Brownwood Bulletin from Brownwood, Texas on December 5, 1967 · Page 12
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Brownwood Bulletin from Brownwood, Texas · Page 12

Brownwood, Texas
Issue Date:
Tuesday, December 5, 1967
Page 12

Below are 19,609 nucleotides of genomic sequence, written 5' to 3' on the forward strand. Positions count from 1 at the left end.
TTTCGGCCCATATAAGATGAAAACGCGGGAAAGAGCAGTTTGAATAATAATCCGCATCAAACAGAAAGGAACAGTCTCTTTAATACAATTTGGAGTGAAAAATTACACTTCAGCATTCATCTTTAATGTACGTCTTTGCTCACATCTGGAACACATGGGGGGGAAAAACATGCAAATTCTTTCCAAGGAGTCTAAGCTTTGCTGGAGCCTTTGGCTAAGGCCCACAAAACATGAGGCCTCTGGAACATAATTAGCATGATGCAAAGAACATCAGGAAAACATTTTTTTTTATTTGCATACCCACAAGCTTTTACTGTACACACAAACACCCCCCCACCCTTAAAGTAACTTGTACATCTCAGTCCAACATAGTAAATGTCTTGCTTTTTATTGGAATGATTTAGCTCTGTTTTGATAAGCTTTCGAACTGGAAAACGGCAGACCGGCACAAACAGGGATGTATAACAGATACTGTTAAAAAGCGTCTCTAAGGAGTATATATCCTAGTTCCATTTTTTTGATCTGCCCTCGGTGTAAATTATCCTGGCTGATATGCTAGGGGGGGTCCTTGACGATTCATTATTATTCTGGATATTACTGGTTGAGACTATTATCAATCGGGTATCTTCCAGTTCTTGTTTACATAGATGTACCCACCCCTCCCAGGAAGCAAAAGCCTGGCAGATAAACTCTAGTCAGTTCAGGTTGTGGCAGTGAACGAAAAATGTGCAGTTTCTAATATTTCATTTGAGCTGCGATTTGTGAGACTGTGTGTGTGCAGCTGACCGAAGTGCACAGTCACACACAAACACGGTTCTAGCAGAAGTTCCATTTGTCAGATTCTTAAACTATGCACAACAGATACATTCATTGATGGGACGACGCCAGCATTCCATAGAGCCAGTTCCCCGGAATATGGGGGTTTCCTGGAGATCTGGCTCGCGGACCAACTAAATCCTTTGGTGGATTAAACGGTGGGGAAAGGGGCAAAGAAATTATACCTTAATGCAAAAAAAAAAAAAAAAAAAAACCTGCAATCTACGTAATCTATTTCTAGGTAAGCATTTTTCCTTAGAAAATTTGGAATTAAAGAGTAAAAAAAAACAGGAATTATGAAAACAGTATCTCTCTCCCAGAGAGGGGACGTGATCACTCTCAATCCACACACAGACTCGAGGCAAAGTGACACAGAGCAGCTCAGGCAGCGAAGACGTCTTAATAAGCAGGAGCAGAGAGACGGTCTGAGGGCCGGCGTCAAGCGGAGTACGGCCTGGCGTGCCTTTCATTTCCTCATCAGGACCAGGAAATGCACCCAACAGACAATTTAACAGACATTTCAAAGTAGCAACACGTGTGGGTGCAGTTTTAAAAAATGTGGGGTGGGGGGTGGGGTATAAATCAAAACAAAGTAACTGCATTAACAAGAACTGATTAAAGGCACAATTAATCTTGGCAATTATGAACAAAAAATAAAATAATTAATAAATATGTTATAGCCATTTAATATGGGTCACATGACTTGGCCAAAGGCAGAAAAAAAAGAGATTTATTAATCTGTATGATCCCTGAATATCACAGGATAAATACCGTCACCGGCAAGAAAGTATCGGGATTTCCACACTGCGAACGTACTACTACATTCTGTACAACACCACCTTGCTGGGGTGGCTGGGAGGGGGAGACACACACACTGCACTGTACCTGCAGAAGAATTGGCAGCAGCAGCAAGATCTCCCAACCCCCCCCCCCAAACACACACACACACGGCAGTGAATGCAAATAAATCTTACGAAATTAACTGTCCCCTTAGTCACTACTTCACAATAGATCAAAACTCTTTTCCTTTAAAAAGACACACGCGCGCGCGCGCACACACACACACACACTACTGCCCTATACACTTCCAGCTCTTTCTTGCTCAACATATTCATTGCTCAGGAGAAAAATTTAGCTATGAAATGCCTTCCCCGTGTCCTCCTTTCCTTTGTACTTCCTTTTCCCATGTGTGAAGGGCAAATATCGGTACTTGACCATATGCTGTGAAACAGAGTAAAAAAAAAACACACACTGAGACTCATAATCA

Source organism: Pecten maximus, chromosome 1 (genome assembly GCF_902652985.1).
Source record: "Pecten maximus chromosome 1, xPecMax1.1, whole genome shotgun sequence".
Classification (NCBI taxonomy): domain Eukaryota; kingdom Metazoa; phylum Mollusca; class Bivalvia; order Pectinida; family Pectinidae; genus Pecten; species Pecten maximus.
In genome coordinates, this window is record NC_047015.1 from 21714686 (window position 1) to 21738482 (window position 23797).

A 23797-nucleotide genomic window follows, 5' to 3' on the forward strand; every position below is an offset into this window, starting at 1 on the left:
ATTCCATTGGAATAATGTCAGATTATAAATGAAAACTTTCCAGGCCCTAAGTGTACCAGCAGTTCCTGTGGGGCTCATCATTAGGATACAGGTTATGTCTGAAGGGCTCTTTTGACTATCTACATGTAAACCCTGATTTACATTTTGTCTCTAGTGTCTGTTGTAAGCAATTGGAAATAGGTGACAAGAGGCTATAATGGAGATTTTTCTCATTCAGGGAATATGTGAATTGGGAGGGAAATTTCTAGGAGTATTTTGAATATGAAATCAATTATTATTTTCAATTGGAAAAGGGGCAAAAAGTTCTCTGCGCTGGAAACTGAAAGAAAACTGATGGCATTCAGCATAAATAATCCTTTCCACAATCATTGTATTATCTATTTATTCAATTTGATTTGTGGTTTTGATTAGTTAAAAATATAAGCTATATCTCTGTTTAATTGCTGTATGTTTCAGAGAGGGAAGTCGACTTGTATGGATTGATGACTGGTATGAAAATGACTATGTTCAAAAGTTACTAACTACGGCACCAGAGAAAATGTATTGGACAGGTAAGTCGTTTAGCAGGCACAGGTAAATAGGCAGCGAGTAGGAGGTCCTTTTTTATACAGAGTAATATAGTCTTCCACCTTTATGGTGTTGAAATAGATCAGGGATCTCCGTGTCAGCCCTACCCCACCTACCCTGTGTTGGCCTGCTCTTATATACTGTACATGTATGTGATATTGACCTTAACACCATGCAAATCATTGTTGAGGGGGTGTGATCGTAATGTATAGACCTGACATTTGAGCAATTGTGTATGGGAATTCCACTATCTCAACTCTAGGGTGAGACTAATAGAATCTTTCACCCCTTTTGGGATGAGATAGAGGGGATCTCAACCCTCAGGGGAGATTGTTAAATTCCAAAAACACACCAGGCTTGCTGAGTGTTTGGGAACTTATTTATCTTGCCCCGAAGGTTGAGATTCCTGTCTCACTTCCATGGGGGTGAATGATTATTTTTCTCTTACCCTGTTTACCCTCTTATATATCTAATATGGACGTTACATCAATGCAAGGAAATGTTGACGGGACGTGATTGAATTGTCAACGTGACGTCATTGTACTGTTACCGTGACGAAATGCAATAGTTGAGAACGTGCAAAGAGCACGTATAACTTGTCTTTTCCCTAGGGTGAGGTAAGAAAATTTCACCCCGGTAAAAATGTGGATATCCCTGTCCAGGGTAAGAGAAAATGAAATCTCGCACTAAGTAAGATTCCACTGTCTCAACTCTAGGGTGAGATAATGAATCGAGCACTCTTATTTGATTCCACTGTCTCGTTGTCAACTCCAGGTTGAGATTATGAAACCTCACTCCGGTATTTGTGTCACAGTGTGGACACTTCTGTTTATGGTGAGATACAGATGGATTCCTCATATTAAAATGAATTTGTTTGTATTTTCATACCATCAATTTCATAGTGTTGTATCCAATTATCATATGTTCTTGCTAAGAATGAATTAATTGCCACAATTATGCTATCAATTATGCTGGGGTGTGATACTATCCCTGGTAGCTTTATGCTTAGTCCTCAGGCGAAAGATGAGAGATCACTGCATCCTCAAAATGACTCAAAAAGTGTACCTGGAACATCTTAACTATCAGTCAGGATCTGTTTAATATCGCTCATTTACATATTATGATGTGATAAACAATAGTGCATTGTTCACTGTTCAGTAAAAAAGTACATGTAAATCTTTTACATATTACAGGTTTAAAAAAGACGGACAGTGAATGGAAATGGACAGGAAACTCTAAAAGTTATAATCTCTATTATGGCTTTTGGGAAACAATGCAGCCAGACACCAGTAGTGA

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fS-«~1JRSWNW8d5 lUlLEflM tirtidby, &ec. i, 196? Johnson Af a *, Glance . WASHINGTON CAP) - Here ai-e highlights of President Johnson's hews conference Monday: Taxes-Spending—Said spending Would be kept as low as possible "consistent with the seen- i fity of the nation" and again expressed hope Congress would enact his bill for a 10 per cent income tax surcharge. " Steel Prices—-"We have expressed to the people in the industry our very strong-felt views" about price hikes announced by U.S. Steel Corp. and Bethlehem Steel Corp. He said the administration will continue to prevail in business and labor that when "increased costs ex- qeed increased productivity, 3nd increased prices exceed in- Creased costs, we have an undesirable situation." ;, McNamara Cabinet — De- dined further details on the impending departure of Defense Secretary Robert S. McNamara lor the presidency of the World Bank. Johnson said he does not recall that all Cabinet members, including McNamara, recently pledged to stay on through the 1968 election, as reported by columnist Joseph Alsop. And he said he has no information that any other Cabinet members are leaving "but I &>uld conceive of Cabinet offi-, , , , cers-one, two or more-leaving! P r ° s P ec t ° f a " ea [ IyT conference at some time under certain cir- > betwoen President Johnson and 'COPTERS COMIN' for Vietnam, as shown at this assembly plant for the Army's OH-6A "Cayuse' light observation helicopter. The jet-powered Hughes craft can carry five fully equipped troops in addition to the pilot and holds 23 world records for speed, climb, distance and sustained altitudes for helicopters. Two are now in Vietnam for training purposes, with 1,069 more slated for duty thero. American 5Wr tosses Mount To 3,000 in V/ef Operafions fiy B08 HOftTON Af* Military Wfftef WASHINGTON (Ap) - the Vietnam war has flow claimed nearly 3,000 U.S. planes and helicopters— mechanical victims of enemy guns, sabotage, accidents or wear and tear. The dollar loss amounts to more than $3 billion. It mounts higher daily in air operations reaching unprecedented levels. Alfeady the amount of bombs, intensified missions into th§ dropped in North and South bristling Hanoi-Haiphong area defenses and, according Id Texans Among Viet Casualties WASHINGTON (AP) ~ The Defense Department Monday listed the names of 70 Americans killed in action in Vietnam. Four were from Texas. Army S. Sgt. William T. Poston, son of Mrs. Roselie Poston, 837 Lum Vietnam exceeds all the American tonnage dropped in World War II. The latest breakdown from the Defense Department—as of Nov. 30-listed 2,95fi fixed- and rotary-wing aircraft losses itl the war zone. This includes 1,401 planes and sources, the North Vietnamese have hurled 2,800 SAMs in : re* sponse—more than matching the 2,000 missiles fired in tw6 previous years. Sixty-six other U.S. fighter^ bombers have been knocked down over the North since Au- belicopters destroyed by enemy gust when the administration action in the air or on the I approved a new batch of bomb- ground in North or South Viet- ! ing targets. MlGs claimed ftlns nam, and 1.555 others lost to in air-to-air encounters dating hostile action in other areas of; back to Aug. 23. The rest Were Southeast Asia—Laos and Thailand—as well as to accidents and attrition. brought down by waves of ground fire. The Hanoi area is infested with 223 antiaircraft gun positions ranging from The hostile class includes 758 fixed-wing and 8 helicopter loss- 37mm all the way to 100mm. es over North Vietnam and 215 fixed-wing and 420 helicopters in South Vietnam. The accidents-attrition catcgo- Ave., Corpus Christ!; Spec. 41 ry includes 828 fixed-wing craft Richard A. Holloway, husband of —fighters, bombers and trans- Mrs. Sarah A. Holloway, Route 5. Box 535, Longvievv; Spec. 4 Roger G. Justus, son of Mr. and Mrs. Lloyd B. Justus, Route 1, Aubrey. Marine Corps Pfc. Jose L. Moreno, son of Mr. and Mrs. Jose P. Moreno, 3302 Grinnell, Lubbock, Moves Toward Peace Talks Hinted By JOHN M. HIGHTOWER AP Special Correspondent time he chooses to come," but added no arrangements for cumstances." ; Marines—Announced his nomination of Lt, Gen. Leonard F. Chapman Jr. as new Marine WASHINGTON (AP) — The such a visit had been completed. London reports also said the conference is still under consid- Prime Minister Harold Wilson of Britain points to new moves toward opening Vietnam peace One interest of the United (right to intervene in the conflict i my leadership will be forced to States, officials agree, would be to get the Security Council to invite North Vietnam and the National Liberation Front—political arm of the Viet Cong in tne even as peacemaker. U.S. offi-' reassesses its whole policy. If so, talks. Wilson eralion and that Wilson was in-1 South—to send representatives terested in visiting Washington j to the United Nations to sit in on in January. Diplomats here j a debate on peace proposals. may discuss with predicted plans for a meeting: State Department spokesmen retiring Gen. Wallace M. Greene. -* McCarthy—Said Sen. Eugene J. McCarthy, D-Minn., has a right to run against him in Democratic presidential primaries but would not comment further. Oil Allowable » ', AUSTIN (AP) - Texas' average calendar day oil allowable fc 3,301,773 barrels, a decrease &£ 74,093 from mid-November, the Railroad Commission reported Tuesday. Johnson the possibility of using would be announced soon, an open-end truce in the fighting, including the bombing of North Vietnam, during the forthcoming holiday period to try to create a more favorable opportunity for starting talks. In Vietnam the most important of the winter holidays is i still refuse to confirm officially U.S. officials privately pro- thai a Viel Cong-NLF represent- fessed great, skepticism about | atlv ? recently expressed inter- the success of any peace probes at this time. They say they see no evidence Communit leaders in Vietnam are reconsidering their position—although some Washington authorities also be- Tet, the Lunar New Year anni- j lieve Hanoi may soon be com- versary, which comes a few weeks after the new year in the Western calendar. A year ago Tet was the focus of major peace probing involving Johnson, Wilson and Soviet Premier polled to do so because of military reverses in the South and the bombing toll in the North. The Johnson administration is preparing—probably in a few days—to ask the U.N. Security Alexei N. Kosygin. Johnson told, Council to move into the situa- a Monday news conference, j tion and see if it cannot get "Mr. Wilson will be welcome talks under way. est in coming to U.N. headquarters and the United Slates blocked his move. He would have needed a U.S. entry visa. State Department spokesmen would say only thai U.S. policy calls for supporting an invitation issued by the Security Council. That meant, of'icials agreed privately, the United States is opposed to allowing informal Viet Cong representation at the U.N. General assembly. Since Vietnamese Communist leaders have denied for years that the.united nations had any cials said it was impossible to believe an emissary would wish to go to the General Assembly lor any purpose other than to build up support for his cause. But these officials said a formal Security Council invitation issued for the specific purpose of discussing peace possibilities the war may be close to a turning point. Depending on events between now and his arrival, Wilson's visit with Johnson could assume special import, diplomats believe. The British and Soviet governments hold key positions ports—and 727 helicopters. When asked about the heavy losses, the Pentagon counters that they're light in relation to World War II or Korean figures. Latest Air Force statistics show the U.S. is losing 2.18 New Yorkers Pay Tribute To Spellhian show the U.S. is losing 2.18! , N f-W YORK . (AP) - New planes per thousand sorties, or; / ork Clt y continued to pay its individual flitthls. below Korea's lasl respects to Francis Cardi- individual flights, below Korea's 3.5 per thousand rate and less than one-fourth of the World War II rate, 9.5 per thousand. The United Stales has suddenly lost large numbers to Com- miinist surface-to-air missiles— 21 planes downed since last August .compared with 39 in eight previous months. But in that period the Air Force and Navy have mounted Highway Project Earns Approval , AUSTIN (AP) - The Texas in the diplomatic machinery: Highway Commission has ap- would preent very different op- which created North and South proved surfacing on 25 miles of •""••""'"•"' Vietnam in 1954 and U.S. offi- interstate highway in Ector and form and timing. They not hopeful about a r/" Confused by the news from Vietnam? Then you surely will want "It VIET 'if ,v m>m~9 .mm w j?¥M:>j Most complete handbook available anyplace on the struggle, Its background and its pos« sible future course. Dozens of color plates, news photos, charts, maps and compact, fact-filled text on all aspects of the conflict. t ~£ '-\~j<&~ • #••-_•:'••'; -ffi ulfif „'.'.'';• ' *' AN ASi All this for only t in 9 large, handsqme/slfck PP r tijl •fi^to^;., /Vtt^' , -> , c v <--*'-' >i I* C7404* - >„" *'*#.* 5$'-'•'"''-,A «\^-< ' ji;;,w;iS^^;^!V«^* 1 <f t ', fj ,y *' * portunities. The appeal to the Security Council was urged on President Johnson Nov. 30 by an 82-0 vote of the Senate. Aadministration informants said the only questions for decision were those of exact were prompt or positive response from North Vietnam or the Viet Cong in light of past rejection of U.N, appeals. What is new in the present situation in Washington, some officials privately admit, is the sense that losses suffered by the Communist forces in the South and by North Vietnam as a result of U.S. bombing may be reaching a point where the ene- cials have long believed that if Midland counties." and when a peace breakthrough comes in Vietnam it might very .well be managed by the prime The projects, to cost $1,485,000, by county: Ector — Interstate 20 nal Spellman in an uninterrupted display of devotion. At times as many as 3.600 persons an hour filed past the black-draped catafalque Monday. St. Patrick's Cathedral, where the prelate lay in state clad in the rich and colorful robes of his office, was open round-the- clock. A policeman on duty at the church during the early morning said, "There aren't as many people around at 2 a.m. but one thing is amazing: They never stop coming." Cardinal Spellman died Saturday at the age of 78. He had been spiritual leader of the two million Catholics in the New York archdiocese since May 1939. Occasionally, memorial Mass- ministers of Britain and the So-; Farm 1936 to Midland Coun- viet Union. U.S. officials say such efforts as the Wilson meeting, the U.N. probe and the careful manipulation of holiday truces must be continued because of uncertainty over when and whether a break may come—and also to demonstrate to the world U.S. interest in peace-seeking. But military assessments of the war recently given Presi- ty line, 10.3 miles, $64?.,000. Midland — Interstate 20, from .4 mile east of Texas 349 to the es were said during the day. from One of them was attended by thousands of children from the 443 archdiocesan schools. Funeral services will be held at 1 p.m. Thursday. The six car- Martin County line, 13 miles, i dinals currently in the United $745,000; and Interstate 20 from States will celebrate a high pon- Ector County line to .4 mile j tifical requiem Mass and then east of Texas 349 overpass, 14.7 miles, $843.000. and many authorities here now accept the notion an end of the conflict may very well come not dent Johnson by Gen. William i through negotiations but C. Westmoreland cover at least! through a fading away of Com- another two years of the war, munist operations. the cardinal will be buried in a crypt below St. Patrick's high altar. CLASSIFIED ADS WILL BRING QUICK RESULTS 1965 Torino GTFqstbaefc Here's a Better "Cafch Up" Idea; TORINO-more car than 16 higher-priced (longer wheelbctfe, more room, smoother ride) ffi-.|fl(*ff-prlf|ii Y*M*n lit firesj ^ T *Wp&<:fi Vhealj, YJ Mnlflrmediat* g iyff f yj^ji mOff ' y™**,*(r. w r l ^W J ^ r P*l S ,j. f ui^u w|iti|Nii» mf Jte ¥•!i* , sag ? //:ij;i^sr|f|j»iy;^y«^-M,«viii f |fflM5SJTOi8UI?M< ^ .. b«tt»r now ,wWlf ywi fwa Otalti'i SS'rtf S 8 jwpv*w* : ' ^.ma'kYna 'uo lor l«* *ima. ' 'A ' ? ' / '#».« e^g^f. '. v ' ' / , WOM VTO